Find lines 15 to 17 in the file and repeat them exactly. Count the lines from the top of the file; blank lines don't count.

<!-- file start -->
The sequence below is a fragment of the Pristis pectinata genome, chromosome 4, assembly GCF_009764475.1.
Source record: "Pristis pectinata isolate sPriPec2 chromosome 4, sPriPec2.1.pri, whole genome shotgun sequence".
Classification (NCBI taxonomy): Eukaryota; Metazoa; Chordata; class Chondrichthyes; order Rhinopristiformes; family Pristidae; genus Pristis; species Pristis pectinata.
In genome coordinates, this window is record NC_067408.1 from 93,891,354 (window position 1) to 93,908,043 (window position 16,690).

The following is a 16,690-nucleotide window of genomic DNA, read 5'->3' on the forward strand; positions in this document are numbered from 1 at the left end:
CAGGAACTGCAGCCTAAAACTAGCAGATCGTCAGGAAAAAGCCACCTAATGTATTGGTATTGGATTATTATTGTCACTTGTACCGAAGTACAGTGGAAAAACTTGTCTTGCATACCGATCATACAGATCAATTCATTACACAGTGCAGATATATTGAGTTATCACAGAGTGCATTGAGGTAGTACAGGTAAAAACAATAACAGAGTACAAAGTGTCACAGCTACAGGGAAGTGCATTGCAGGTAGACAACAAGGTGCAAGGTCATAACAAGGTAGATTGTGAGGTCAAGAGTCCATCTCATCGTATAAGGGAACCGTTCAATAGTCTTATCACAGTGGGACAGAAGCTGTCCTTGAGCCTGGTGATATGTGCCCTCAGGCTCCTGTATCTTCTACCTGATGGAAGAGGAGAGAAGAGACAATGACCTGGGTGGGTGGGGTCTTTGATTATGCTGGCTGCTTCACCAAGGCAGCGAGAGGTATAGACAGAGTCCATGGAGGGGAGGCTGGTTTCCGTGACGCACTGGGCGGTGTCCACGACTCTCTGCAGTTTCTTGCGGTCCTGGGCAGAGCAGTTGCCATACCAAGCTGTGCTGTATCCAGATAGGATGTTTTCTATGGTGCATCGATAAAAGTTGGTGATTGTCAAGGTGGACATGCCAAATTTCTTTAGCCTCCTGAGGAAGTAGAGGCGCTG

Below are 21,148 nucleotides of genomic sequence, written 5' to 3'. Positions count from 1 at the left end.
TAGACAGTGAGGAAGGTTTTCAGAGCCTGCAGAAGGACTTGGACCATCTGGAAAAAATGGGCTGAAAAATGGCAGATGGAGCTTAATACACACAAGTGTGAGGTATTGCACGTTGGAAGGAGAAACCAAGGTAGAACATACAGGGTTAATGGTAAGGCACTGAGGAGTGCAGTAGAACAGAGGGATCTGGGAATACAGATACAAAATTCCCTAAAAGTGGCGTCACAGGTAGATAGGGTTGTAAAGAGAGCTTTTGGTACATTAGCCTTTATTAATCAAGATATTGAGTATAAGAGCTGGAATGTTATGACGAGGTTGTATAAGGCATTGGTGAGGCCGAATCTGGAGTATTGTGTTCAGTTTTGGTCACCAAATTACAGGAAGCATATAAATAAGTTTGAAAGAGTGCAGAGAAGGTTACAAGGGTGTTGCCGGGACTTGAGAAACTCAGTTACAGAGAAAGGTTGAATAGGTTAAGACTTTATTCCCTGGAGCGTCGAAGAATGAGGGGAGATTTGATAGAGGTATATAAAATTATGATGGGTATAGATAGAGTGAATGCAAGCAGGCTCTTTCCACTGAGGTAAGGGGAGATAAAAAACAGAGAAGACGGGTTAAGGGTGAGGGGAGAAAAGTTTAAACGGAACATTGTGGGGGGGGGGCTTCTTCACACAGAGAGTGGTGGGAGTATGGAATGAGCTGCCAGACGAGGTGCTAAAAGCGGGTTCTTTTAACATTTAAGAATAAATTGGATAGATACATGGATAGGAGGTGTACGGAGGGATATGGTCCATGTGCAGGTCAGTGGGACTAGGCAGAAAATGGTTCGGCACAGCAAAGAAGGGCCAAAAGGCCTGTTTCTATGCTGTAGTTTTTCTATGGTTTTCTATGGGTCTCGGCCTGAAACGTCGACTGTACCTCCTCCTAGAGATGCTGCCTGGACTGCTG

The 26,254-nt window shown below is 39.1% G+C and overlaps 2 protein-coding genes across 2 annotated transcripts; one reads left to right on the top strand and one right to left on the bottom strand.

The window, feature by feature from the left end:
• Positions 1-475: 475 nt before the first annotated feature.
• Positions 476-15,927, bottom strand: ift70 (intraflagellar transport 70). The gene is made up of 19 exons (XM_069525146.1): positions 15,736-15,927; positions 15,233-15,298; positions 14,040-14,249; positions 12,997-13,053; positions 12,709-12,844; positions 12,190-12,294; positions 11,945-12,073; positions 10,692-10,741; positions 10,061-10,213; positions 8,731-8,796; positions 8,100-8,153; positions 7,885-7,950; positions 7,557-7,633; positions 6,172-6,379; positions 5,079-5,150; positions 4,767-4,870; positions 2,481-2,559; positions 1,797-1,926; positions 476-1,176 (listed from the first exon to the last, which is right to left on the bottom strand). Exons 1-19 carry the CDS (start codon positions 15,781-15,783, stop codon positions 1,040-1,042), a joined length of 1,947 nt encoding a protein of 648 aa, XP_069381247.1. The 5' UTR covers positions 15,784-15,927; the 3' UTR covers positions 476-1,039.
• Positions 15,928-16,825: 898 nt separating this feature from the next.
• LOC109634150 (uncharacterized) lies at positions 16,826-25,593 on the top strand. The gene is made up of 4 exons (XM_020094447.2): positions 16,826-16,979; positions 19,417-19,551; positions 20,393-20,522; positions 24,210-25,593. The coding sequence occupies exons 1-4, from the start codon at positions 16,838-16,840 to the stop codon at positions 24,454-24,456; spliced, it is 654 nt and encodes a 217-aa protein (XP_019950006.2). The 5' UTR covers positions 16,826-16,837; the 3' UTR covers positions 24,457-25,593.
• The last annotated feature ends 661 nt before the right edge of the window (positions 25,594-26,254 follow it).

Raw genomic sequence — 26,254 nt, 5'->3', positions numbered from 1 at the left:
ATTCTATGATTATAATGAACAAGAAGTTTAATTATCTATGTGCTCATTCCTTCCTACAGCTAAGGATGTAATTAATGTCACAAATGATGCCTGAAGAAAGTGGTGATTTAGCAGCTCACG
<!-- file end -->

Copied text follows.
• The last annotated feature ends 661 nt before the right edge of the window (positions 25,594-26,254 follow it).

Raw genomic sequence — 26,254 nt, 5'->3', positions numbered from 1 at the left:
ATTCTATGATTATAATGAACAAGAAGTTTAATTATCTATGTGCTCATTCCTTCCTACAGCTAAGGATGTAATTAATGTCACAAATGATGCCTGAAGAAAGTGGTGATTTAGCAGCTCACG